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    I already CW'd the post. – Robert Harvey Feb 14 at 19:46
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Two reviewers accepted the review. Imho, that shouldn't have happened.

Usually, I would roll back such edits, but the answer was edited another 2 times since then and gained 100+ upvotes after the edit was applied. The optimal thing would have been to add a new answer for Oreo in first place, but that train is gone now.

In theory, we could rollback the edit and copy the edit to a new community wiki answer, but I'm not sure this is really an improvement. The new answer would start with 0 points and would take a long time until it shows up on top.

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    So the remaining option would be to copy the original content of the answer to a community wiki answer and provide proper attribution. – Tiny Giant Feb 11 at 20:58
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    @TinyGiant: Yeah, no. As BDL pointed out, that ship has already sailed. – Robert Harvey Feb 11 at 23:59
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    @Robert No BDL said the ship had sailed on moving the edit to its own answer and rolling it back. The ship has most definitely not sailed on moving the original content of the answer to a new answer. That could be done at any point regardless of anything if it were to be determined that the original content of the answer is useful in its own respect. – Tiny Giant Feb 12 at 0:05
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    @TinyGiant: OK, but why? In order to turn the world upside-down like this, you need a pretty good justification for doing so. – Robert Harvey Feb 12 at 0:19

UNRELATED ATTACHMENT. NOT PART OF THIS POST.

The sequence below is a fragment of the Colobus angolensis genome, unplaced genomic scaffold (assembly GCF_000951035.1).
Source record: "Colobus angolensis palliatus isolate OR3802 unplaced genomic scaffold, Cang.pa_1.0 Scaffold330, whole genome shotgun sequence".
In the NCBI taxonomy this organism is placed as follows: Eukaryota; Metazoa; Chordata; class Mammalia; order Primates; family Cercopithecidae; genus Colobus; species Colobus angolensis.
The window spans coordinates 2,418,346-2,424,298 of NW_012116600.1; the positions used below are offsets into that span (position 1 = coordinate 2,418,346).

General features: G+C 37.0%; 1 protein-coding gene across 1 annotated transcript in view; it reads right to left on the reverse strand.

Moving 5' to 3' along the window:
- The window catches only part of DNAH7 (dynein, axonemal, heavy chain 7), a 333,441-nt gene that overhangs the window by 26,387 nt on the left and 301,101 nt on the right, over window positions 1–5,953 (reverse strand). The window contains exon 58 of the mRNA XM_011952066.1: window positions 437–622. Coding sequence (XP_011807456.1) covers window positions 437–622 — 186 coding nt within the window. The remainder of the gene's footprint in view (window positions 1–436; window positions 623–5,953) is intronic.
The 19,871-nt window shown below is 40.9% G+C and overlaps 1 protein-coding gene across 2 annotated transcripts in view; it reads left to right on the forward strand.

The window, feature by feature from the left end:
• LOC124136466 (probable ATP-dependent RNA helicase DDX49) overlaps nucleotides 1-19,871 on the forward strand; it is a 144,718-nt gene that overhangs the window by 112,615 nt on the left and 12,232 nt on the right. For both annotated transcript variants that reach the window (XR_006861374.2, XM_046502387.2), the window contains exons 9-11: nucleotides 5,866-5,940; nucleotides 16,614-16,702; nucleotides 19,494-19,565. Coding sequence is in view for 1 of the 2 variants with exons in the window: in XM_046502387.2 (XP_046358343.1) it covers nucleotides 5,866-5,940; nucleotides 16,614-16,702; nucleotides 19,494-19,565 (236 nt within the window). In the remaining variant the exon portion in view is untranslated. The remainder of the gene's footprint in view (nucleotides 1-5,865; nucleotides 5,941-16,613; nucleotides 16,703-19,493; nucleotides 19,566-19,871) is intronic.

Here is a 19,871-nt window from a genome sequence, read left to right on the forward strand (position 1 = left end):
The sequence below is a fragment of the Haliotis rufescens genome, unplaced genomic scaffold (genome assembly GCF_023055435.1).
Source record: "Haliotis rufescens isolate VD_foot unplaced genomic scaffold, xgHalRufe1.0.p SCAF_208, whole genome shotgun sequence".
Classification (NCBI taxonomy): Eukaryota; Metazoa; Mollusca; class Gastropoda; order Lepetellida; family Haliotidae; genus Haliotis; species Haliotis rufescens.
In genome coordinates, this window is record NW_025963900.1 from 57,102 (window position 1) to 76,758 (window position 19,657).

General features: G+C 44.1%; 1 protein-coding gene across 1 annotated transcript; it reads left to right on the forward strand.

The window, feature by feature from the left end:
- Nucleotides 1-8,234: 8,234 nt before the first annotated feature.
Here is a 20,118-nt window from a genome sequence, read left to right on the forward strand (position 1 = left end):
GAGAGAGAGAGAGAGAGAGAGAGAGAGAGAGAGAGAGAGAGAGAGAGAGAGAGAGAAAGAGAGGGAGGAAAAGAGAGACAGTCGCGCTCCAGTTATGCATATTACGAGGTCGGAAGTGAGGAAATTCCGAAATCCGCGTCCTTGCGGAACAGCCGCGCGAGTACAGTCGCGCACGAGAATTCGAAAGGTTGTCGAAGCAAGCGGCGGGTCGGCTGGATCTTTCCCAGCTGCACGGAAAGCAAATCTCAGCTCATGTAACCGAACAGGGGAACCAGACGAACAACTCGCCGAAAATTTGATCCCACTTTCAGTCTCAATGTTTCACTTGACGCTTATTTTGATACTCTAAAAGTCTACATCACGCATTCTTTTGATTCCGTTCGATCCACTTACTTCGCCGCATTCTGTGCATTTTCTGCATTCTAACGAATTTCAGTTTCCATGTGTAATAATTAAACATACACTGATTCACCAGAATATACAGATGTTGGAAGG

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    For people using the pre-Oreo version. We don't nuke content here just because new versions of software are available. Though this is indeed a bit of a difficult case. – Lightness Races in Orbit Feb 12 at 0:21
  • I find more perplexing that no one has fixed the indentation of that answer! This isn't python where indentation has a meaning other than for reading. – Braiam Feb 12 at 2:39
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    @Robert if it were to be determined that the original content of the answer is useful in its own respect. – Tiny Giant Feb 12 at 4:05
  • @TinyGiant I didn't realize this until I looked more closely, either, but the original answer is actually still intact. It just has a giant code block (that seems to lack much explanation) added after it for the updated version of Android. – jpmc26 Feb 12 at 5:51
  • Thanks. I have edited the answer to remove the wrong content and made it, IMO, more clear. – Camilo Terevinto Feb 12 at 11:41
  • @jpmc26 I was speaking in the more general sense of a possible option in situations like this. – Tiny Giant Feb 12 at 15:52
  • @TinyGiant Good point. I edited my answer to address what we should do in that case. – jpmc26 Feb 12 at 20:46
  • Reminds me of what happened to me.. I agree. Cost a lot of upvotes. – SovietFrontier Feb 13 at 16:20